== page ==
In this issue of the MERICS China Essentials we cover the following topics:
- China’s tone regarding Taiwan becomes noticeably more aggressive
- Brutal attack on women in Tangshan shocks China
- China’s foreign capital inflows recover amid global volatility
- China has another go at establishing an authoritarian internet architecture
- Profile: Ma Xingrui – Xinjiang’s versatile Party Secretary is set for promotion this fall
Over three months after Russia attacked Ukraine and amid rising US-China tensions in the Indo-Pacific, Beijing’s tone regarding Taiwan has become even more aggressive. Chinese Defense Minister Wei Fenghe used the Shangri-La Dialogue on Asia-Pacific security, held in Singapore from June 10-12, to deliver a combative address about geopolitical dynamics in the Indo-Pacific. He reserved his harshest words for Taiwan and for the United States’ “power politics”. Just days after US President Joe Biden said that the US would respond militarily if China attacked Taiwan, Wei proclaimed that China “will not hesitate to fight” if anyone dared to help Taiwan “secede” from China.
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The following day, China’s Foreign Ministry took up the issue of Taiwan again during its regular press conference. Spokesperson Wang Wenbin claimed that the Taiwan Strait cannot be designated international waters, as China has “sovereignty and jurisdiction over the Taiwan Strait". These claims have apparently been repeated by Chinese officials in meetings with US counterparts, according to media reports. This harsh rhetoric and military pressure on Taiwan – which may extend to China attempting to block foreign military vessels from entering the Taiwan Strait – are signs Beijing is preparing for the eventuality of taking the island by force, should it decide red lines have been crossed.
While China has gone to great lengths to deny any connections between its steps regarding Taiwan and Russia’s attempt to seize its southwesterly neighbor, Beijing will have been watching Moscow’s invasion of Ukraine closely for any lessons it may distill for its own plans for Taiwan. The war in Eastern Europe will have underscored the key importance of preventing other powers from getting involved, either by achieving a fast victory or by blockading Taiwan to prevent the arrival of Western supplies or reinforcements. China’s claims regarding the legal status of the Taiwan Strait seem like an attempt to draw a new red line and create facts on the ground to this effect.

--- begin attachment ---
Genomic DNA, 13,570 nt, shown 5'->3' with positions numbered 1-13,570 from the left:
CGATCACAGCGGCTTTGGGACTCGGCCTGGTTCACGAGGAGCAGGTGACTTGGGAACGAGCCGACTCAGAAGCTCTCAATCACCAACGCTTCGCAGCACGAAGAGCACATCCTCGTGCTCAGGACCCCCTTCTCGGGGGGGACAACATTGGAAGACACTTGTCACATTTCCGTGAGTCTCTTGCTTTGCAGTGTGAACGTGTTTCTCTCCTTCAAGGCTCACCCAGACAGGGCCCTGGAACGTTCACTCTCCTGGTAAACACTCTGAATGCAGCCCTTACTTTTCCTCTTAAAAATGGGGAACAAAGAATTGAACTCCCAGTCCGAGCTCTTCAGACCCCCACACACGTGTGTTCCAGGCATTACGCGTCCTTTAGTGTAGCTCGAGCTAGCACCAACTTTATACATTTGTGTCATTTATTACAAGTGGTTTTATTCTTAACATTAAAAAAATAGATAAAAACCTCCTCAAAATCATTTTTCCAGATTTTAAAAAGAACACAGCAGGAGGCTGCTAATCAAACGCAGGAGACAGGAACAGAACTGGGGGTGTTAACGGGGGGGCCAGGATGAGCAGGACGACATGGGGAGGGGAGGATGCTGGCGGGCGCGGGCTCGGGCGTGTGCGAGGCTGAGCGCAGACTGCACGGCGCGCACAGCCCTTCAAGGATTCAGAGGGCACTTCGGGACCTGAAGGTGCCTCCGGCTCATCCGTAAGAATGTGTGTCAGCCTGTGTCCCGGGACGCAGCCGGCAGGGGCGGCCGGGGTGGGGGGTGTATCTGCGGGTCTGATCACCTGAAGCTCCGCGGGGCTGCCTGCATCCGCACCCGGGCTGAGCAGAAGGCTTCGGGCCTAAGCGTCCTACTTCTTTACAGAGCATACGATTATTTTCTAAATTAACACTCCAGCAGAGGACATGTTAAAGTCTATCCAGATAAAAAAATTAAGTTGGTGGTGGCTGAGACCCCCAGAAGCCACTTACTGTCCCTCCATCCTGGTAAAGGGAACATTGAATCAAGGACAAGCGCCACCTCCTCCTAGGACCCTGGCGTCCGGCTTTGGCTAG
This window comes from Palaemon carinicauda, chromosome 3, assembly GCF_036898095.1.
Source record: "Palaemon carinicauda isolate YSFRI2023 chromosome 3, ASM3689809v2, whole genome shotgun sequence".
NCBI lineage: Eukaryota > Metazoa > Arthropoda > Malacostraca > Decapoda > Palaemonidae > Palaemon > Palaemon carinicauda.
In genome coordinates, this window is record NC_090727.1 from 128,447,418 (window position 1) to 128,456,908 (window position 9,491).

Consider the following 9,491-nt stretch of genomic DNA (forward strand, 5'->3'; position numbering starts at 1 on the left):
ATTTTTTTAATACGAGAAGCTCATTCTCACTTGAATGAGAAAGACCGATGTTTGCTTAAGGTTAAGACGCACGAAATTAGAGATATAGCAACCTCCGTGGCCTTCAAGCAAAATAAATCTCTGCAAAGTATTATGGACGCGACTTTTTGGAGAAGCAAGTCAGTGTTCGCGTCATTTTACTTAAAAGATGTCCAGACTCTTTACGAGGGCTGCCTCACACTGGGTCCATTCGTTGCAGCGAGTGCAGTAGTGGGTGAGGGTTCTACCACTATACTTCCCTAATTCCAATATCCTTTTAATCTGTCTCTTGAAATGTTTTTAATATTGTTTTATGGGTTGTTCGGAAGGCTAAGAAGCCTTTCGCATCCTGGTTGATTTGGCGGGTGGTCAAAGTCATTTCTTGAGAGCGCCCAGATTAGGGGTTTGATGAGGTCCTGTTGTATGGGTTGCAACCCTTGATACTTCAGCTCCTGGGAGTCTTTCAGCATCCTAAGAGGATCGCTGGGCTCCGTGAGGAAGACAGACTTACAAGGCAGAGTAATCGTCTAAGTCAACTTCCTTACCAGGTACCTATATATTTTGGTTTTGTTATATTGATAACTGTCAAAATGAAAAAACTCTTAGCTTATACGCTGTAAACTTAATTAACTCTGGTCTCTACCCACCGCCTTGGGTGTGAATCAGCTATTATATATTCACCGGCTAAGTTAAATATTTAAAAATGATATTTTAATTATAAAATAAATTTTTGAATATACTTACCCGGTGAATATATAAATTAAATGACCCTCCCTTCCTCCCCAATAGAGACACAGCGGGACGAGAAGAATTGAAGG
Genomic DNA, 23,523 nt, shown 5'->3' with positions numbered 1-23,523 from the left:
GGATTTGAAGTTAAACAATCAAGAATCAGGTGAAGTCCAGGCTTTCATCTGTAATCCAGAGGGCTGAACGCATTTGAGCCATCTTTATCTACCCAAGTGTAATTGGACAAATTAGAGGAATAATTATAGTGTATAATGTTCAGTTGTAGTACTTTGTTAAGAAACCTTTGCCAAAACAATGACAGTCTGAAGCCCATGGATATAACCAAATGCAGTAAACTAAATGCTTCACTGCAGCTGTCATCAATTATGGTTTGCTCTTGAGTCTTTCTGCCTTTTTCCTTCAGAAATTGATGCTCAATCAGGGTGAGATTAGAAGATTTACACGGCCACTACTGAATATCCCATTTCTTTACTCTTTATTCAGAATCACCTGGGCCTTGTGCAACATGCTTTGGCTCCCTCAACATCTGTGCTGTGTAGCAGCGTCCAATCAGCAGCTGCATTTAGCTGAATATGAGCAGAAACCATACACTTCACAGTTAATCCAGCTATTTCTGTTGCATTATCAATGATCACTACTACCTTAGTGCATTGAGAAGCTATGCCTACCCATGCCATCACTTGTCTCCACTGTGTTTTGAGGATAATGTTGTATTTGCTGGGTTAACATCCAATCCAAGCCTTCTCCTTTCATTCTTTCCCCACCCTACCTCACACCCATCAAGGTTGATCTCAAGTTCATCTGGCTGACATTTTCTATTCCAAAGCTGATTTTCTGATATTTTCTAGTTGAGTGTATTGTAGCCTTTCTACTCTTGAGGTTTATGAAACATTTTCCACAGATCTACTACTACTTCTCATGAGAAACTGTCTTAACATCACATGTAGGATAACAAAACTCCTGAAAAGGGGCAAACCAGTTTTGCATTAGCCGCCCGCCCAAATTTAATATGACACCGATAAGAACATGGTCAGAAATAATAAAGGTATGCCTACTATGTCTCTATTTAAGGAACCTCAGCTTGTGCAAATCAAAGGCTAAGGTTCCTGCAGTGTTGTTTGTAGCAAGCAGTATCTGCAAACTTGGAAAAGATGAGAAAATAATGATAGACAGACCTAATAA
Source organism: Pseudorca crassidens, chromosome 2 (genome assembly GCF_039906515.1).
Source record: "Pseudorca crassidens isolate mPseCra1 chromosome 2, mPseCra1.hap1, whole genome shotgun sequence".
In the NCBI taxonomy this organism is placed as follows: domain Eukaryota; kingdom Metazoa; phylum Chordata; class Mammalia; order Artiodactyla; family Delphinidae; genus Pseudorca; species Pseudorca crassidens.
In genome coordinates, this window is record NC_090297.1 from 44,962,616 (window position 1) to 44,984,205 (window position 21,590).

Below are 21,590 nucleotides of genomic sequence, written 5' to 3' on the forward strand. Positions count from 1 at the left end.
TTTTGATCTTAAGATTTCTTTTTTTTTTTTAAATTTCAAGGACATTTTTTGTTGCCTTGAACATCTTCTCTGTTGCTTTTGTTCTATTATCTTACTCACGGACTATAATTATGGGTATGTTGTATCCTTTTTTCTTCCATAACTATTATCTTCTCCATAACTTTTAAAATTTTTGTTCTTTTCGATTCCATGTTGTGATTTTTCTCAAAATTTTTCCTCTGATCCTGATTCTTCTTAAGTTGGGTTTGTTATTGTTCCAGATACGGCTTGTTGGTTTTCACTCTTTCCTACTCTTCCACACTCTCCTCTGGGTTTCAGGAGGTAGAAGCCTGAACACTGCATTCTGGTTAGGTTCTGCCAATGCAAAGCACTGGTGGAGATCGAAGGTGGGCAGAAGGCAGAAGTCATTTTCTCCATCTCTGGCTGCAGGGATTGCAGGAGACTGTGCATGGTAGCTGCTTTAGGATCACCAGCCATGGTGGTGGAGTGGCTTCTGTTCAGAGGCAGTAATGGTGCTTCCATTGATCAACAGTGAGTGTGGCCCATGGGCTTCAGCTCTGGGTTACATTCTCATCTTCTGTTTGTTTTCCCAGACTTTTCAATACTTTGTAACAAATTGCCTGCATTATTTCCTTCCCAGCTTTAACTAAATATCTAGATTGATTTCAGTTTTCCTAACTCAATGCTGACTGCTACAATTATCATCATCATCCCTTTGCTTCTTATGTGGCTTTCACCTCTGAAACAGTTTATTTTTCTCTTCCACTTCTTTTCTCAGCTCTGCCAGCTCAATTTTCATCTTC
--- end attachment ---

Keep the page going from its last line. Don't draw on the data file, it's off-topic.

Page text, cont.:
MERICS analysis: “Wei’s comments are not a sign that an invasion of Taiwan is imminent, as this is still an outcome that the Chinese leadership would ideally like to avoid,” said Helena Legarda, Lead Analyst at MERICS: “It is likely that the People’s Liberation Army (PLA) will want to revise its war scenarios for Taiwan based on lessons from the war in Ukraine. This will take time. But current trends suggest that Beijing is increasingly likely to resort to military means in the mid-term, given the failure of repeated attempts to convince Taiwan’s successive governments and population to ‘reunify’ with China. It does appear to be laying the ground for such an attack.”
Media coverage and sources:
Up to 60 million online followers of Chinese influencer Li Jiaqi inadvertently caught a glimpse of one of the most censored issues on China’s internet – the Tian’anmen Square crackdown of 1989. As human rights advocates around the world commemorated the tank-led crushing of the protests on June 3-4, 1989, Chinese censors were busy keeping China’s internet clean of any unwelcome references to the events. On June 3, one of their targets was Li, whose livestream was abruptly cut off when he appeared to show a tank-shaped cake on screen. Although the film clip was apparently not meant as a protest, Li’s whereabouts remain unknown. Under the pressure of constant censorship, memory of Tian’anmen is gradually fading in China. But according to reports, at least a part of his young viewers used virtual private networks to research the crackdown. (Source: Reuters)